What Makes Free EHRs Expensive in the Long Run?


The word ‘free’ is alluring. It’s the same reason grandma collected newspaper coupons and why you probably don’t mind enduring a dirty fingernail for the chance to win the stack of cash pictured on tawdry corner store scratch-off.

But free EHRs don’t represent the kind of no-strings-attached reward we’re alluding to above. The appeal can be strong, but hidden expenses, heightened risk and unforeseen liabilities can cost you just as much as any web-based EHR, and you’re probably not getting the same level of technology.

See below for a demystified view of free EHRs.

The Revenue Problem
‘Free’ is not always a profitable business model, so what are free EHR providers doing to not go out of business or have to switch to pay models in the near future?

Anyone in the health IT space knows investor money is not infinite, meaning you’ll sooner or later be forced to turn a profit – or fail, naturally. And vendors need money to function, not only for the sake of their operations, but because software becomes outdated nearly overnight.

New features need to be added, others need to be repaired – meaning the expenses in human capital alone are hefty. Can ads and data drive sufficient revenue?

Users sit in front of their EHRs up to eight hours a day, which means they can become desensitized to small, unobtrusive ads rather quickly. If free EHR providers begin designating more space for ads, how turned off will users be?

There are also rumors that a number of the more popular free EHRs will consider selling patient profiling power to pharmaceutical companies, through tools similar to Facebook’s Graph Search feature.

Now, if increased advertising and sketchy use of patient data is enough to persuade you to turn elsewhere, there’s no way they can return the time and money you lost on training and implementing the system, thereby making your free EHR a rather costly investment.

The Little Things Add Up
We can begin with training here, which is not included in any free EHR plan. And consultants don’t come cheap either – $1,500 – $4,000 a day, depending on the size of your practice.

And considering that training will often take several weeks to get the full hang of the system’s functionality, you should probably have an airtight plan to maximize your group’s workflow.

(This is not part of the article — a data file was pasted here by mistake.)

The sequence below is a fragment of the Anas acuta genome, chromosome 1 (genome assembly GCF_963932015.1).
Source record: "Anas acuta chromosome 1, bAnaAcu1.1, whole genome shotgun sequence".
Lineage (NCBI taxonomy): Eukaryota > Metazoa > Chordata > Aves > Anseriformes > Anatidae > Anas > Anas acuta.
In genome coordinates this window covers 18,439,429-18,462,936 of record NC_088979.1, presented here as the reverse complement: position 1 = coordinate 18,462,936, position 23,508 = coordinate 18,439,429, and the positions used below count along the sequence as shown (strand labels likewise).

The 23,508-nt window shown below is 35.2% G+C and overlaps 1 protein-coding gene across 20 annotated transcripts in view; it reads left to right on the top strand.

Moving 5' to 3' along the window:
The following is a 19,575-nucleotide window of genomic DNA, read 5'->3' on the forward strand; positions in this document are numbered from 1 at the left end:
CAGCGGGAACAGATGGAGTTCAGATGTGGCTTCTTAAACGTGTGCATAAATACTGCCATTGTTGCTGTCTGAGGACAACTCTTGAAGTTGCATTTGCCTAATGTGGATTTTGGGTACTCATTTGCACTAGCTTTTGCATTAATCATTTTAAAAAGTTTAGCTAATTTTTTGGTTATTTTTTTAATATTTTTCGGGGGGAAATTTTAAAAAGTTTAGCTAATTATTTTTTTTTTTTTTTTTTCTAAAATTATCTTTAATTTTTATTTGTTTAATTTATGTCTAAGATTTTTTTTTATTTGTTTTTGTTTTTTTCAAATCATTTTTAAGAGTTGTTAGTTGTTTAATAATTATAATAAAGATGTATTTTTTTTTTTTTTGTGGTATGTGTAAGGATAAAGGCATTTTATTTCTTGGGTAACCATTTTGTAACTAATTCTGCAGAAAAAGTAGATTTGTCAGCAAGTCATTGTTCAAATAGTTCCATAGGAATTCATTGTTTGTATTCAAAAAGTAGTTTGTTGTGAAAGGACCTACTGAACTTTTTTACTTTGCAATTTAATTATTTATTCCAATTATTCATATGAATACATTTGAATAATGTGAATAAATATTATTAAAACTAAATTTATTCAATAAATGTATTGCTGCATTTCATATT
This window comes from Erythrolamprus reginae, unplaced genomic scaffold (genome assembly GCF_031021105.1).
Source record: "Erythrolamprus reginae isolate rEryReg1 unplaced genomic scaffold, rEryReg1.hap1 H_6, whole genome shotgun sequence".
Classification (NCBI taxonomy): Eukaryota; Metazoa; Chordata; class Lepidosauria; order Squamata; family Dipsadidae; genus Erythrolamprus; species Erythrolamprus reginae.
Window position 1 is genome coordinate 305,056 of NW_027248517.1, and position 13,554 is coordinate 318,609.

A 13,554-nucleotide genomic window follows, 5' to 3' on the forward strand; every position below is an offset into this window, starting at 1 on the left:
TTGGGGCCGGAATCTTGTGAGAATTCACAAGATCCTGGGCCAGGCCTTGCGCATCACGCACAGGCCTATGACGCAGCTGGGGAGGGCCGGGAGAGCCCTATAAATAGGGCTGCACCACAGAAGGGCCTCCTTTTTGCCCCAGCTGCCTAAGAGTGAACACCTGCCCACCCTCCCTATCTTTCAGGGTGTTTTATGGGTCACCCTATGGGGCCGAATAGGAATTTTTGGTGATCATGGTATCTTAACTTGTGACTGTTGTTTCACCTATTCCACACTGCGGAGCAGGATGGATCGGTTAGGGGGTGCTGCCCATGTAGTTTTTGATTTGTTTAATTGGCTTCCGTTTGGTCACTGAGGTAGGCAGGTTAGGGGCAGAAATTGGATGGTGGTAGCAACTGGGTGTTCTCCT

Free solutions often have limited functionality as well, at least in their ‘free,’ bare-boned versions, and therefore have a tough time adapting to your practice’s workflow.

Furthermore, many free EHRs don’t have the ability to streamline note creation, which means no templates, no forms and no menus. Think of the amount of time your practice is wasting – typing in diagnosis prescriptions, vitals, allergies, etc.

And you have to think of your patients as well, especially if the rights to patient data are up-in-the-air, so to speak. Do they feel comfortable knowing their doctor uses a free EHR?

Some free EHRs don’t offer doctors the ability to extract their data in the event of an emergency or a system switch, which could be a huge cost to your medical practice. Others take it a step further – they charge patients to use the patient portal, with part of the subscription fees going to the medical practice.

While this may work for some practices, do you think it’s a realistic business model for the industry at large?

The HIPAA Hiccup
One thing we’re not used to hearing about free EHRs, however, is that ad-based business models may not be HIPAA compliant. However, following the passing of the HIPAA omnibus final rule in January, pop up ads often associated with free EHRs may go beyond mere irritation.

The HIPAA updates impose new restrictions on marketing, requiring providers to obtain patient authorizations “for all treatment and healthcare operations communications where the covered entity receives financial remuneration for making the communications for a third party whose product or service is being marketed.”

In other words, you must inform patients that you’ll be receiving a financial benefit for sharing the third party’s information with the patient. And while popup EHR ads aren’t addressed by name, it’s exactly the kind of marketing HIPAA is referring to.

As a physician using a free EHR, you’re ‘communicating’ the produce or service in the popup ad without having patient authorization to do so. And since the EHR is free, you’re receiving a financial benefit.

Now imagine how much a free EHR will cost you if its revenue model gets you into legal trouble?

Want to learn more about EHRs? Check out this free “The End of EMR” whitepaper today!

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